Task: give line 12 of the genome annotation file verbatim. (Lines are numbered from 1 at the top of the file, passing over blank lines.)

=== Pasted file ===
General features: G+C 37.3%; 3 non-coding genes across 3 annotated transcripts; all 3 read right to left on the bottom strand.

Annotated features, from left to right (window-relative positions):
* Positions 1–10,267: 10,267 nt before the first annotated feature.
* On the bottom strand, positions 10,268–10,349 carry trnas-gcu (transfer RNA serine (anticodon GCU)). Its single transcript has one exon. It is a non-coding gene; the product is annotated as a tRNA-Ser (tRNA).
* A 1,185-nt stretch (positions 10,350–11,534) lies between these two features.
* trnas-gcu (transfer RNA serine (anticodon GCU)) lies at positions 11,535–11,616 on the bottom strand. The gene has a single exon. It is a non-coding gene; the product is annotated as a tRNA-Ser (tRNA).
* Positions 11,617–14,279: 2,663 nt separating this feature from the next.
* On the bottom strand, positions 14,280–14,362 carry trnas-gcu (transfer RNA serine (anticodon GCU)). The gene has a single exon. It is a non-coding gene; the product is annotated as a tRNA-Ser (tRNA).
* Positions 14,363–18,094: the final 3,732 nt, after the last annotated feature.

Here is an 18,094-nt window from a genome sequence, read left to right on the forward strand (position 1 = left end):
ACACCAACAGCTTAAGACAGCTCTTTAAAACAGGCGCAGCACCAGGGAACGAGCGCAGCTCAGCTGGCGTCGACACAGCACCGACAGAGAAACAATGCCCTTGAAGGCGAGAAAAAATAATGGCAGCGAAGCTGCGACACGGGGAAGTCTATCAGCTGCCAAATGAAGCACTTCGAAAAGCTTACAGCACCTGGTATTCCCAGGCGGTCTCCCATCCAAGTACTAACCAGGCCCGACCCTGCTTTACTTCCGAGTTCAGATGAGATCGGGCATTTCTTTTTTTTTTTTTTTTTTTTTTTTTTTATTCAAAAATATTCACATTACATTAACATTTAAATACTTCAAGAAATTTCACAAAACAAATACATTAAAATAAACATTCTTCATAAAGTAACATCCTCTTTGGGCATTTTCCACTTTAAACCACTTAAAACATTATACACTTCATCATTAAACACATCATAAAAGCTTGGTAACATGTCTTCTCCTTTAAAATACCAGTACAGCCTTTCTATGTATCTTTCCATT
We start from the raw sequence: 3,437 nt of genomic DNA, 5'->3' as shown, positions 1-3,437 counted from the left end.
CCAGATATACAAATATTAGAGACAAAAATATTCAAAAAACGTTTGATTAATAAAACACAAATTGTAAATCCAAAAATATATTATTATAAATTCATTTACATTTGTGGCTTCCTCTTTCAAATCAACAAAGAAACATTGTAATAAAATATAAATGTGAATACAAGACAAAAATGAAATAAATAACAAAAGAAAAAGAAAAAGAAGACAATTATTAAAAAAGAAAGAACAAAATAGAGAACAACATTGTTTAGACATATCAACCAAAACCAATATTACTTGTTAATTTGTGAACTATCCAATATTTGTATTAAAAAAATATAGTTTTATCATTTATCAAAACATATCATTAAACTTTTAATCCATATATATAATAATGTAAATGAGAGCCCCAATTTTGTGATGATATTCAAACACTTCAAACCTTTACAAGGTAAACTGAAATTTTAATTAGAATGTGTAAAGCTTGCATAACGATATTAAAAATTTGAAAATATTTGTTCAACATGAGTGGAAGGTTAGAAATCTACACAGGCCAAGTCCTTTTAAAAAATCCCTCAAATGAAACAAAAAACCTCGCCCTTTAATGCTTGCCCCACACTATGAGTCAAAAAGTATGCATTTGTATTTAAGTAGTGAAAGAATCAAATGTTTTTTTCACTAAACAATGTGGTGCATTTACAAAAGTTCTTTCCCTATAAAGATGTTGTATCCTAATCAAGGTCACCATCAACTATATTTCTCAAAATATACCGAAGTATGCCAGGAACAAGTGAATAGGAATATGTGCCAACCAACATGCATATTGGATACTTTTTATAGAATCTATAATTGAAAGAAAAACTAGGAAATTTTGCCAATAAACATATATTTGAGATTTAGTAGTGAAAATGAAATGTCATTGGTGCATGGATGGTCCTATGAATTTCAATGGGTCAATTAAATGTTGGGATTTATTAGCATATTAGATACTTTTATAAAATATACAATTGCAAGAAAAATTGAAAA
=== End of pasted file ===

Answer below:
We start from the raw sequence: 3,437 nt of genomic DNA, 5'->3' as shown, positions 1-3,437 counted from the left end.